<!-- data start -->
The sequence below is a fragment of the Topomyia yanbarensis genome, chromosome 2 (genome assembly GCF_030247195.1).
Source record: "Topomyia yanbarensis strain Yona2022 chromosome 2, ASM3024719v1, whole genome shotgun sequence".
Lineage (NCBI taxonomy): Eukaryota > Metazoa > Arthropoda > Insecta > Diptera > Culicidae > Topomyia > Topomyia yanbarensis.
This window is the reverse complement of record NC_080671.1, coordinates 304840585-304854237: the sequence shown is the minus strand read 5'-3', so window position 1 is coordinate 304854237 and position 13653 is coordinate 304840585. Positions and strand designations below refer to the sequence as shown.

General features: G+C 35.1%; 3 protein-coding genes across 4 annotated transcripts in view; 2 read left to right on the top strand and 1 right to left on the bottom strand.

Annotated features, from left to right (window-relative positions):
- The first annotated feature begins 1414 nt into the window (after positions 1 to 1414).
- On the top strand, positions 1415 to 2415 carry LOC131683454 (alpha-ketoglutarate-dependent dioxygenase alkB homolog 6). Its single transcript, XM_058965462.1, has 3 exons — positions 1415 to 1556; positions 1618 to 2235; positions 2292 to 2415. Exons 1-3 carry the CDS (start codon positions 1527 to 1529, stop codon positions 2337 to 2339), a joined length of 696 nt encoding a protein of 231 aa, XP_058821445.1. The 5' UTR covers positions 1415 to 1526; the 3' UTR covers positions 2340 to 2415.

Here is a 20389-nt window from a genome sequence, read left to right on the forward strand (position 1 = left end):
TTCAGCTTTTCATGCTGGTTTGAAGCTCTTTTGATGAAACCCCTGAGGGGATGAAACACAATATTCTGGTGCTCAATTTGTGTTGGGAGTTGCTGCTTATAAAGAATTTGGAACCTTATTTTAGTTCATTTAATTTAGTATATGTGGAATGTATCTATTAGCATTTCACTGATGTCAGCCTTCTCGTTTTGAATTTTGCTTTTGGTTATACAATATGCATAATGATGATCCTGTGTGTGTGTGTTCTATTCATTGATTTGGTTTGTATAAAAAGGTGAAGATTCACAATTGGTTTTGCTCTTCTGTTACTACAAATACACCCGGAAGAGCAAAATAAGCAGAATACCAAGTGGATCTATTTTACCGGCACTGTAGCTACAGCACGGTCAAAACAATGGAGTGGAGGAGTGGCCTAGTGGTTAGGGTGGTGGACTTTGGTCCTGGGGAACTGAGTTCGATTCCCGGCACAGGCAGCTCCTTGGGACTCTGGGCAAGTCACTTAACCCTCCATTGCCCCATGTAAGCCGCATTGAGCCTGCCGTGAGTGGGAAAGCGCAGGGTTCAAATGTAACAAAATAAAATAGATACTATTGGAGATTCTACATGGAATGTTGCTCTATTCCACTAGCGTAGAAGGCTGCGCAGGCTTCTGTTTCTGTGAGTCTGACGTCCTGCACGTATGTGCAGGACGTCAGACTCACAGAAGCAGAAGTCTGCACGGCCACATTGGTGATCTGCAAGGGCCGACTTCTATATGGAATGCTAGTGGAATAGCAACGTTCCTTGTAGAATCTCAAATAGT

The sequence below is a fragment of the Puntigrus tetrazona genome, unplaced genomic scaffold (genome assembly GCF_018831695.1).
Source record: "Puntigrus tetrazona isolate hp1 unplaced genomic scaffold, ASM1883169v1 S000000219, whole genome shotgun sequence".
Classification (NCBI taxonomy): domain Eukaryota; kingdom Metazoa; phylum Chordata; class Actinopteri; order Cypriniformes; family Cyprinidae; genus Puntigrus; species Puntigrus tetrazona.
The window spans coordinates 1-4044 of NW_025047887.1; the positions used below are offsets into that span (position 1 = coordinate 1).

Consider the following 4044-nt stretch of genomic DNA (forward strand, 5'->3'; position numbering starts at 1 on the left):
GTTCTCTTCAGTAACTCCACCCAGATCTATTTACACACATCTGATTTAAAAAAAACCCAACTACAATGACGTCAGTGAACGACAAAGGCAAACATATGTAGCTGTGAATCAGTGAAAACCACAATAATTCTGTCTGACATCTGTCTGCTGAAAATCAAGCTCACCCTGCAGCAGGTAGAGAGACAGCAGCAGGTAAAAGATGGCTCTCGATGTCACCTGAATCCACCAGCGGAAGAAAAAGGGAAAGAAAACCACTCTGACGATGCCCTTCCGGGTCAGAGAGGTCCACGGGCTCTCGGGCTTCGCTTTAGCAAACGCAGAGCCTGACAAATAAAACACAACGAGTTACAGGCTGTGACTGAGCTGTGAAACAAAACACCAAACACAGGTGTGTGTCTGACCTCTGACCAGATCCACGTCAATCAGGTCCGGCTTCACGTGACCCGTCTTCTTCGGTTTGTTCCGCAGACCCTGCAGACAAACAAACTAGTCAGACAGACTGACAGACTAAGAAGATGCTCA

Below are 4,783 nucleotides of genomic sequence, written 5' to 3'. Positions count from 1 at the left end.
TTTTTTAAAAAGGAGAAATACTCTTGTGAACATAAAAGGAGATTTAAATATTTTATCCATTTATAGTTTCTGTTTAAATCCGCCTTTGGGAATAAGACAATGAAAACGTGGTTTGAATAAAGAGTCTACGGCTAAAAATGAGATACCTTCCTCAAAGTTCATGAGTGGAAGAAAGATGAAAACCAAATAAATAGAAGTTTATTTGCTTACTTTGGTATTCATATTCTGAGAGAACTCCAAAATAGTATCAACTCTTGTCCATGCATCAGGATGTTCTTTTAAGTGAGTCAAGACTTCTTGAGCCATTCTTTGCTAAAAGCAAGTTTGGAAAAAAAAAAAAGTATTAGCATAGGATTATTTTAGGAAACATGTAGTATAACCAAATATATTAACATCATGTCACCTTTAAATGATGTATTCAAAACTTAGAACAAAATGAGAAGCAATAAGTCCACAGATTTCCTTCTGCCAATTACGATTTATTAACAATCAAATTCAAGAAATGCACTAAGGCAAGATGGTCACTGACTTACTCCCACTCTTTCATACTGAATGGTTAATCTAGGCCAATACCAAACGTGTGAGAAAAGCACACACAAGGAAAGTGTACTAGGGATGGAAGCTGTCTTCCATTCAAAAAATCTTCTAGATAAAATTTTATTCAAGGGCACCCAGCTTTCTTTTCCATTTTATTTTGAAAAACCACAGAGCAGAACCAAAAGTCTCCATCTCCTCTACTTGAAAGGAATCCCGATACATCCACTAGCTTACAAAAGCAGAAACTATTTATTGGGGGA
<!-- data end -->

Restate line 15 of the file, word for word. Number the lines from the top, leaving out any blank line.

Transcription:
Consider the following 4044-nt stretch of genomic DNA (forward strand, 5'->3'; position numbering starts at 1 on the left):